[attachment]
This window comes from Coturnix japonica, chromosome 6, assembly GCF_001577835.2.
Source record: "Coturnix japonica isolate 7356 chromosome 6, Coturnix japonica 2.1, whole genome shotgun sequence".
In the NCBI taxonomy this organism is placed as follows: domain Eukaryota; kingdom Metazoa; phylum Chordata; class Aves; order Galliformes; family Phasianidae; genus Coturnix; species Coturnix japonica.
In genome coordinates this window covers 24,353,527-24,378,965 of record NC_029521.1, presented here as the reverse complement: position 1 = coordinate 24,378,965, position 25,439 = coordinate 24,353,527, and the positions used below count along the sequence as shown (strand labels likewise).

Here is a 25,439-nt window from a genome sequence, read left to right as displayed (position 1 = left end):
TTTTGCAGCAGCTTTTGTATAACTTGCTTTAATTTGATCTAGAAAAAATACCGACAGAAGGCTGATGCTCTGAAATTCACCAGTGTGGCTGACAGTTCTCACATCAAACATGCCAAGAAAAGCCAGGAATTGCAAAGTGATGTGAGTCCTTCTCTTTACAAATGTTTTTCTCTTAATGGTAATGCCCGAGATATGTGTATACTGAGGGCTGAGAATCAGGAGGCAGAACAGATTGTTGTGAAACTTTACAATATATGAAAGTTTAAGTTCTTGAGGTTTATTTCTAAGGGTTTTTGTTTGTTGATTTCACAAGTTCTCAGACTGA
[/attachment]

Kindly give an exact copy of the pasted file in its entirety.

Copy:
This window comes from Coturnix japonica, chromosome 6, assembly GCF_001577835.2.
Source record: "Coturnix japonica isolate 7356 chromosome 6, Coturnix japonica 2.1, whole genome shotgun sequence".
In the NCBI taxonomy this organism is placed as follows: domain Eukaryota; kingdom Metazoa; phylum Chordata; class Aves; order Galliformes; family Phasianidae; genus Coturnix; species Coturnix japonica.
In genome coordinates this window covers 24,353,527-24,378,965 of record NC_029521.1, presented here as the reverse complement: position 1 = coordinate 24,378,965, position 25,439 = coordinate 24,353,527, and the positions used below count along the sequence as shown (strand labels likewise).

Here is a 25,439-nt window from a genome sequence, read left to right as displayed (position 1 = left end):
TTTTGCAGCAGCTTTTGTATAACTTGCTTTAATTTGATCTAGAAAAAATACCGACAGAAGGCTGATGCTCTGAAATTCACCAGTGTGGCTGACAGTTCTCACATCAAACATGCCAAGAAAAGCCAGGAATTGCAAAGTGATGTGAGTCCTTCTCTTTACAAATGTTTTTCTCTTAATGGTAATGCCCGAGATATGTGTATACTGAGGGCTGAGAATCAGGAGGCAGAACAGATTGTTGTGAAACTTTACAATATATGAAAGTTTAAGTTCTTGAGGTTTATTTCTAAGGGTTTTTGTTTGTTGATTTCACAAGTTCTCAGACTGA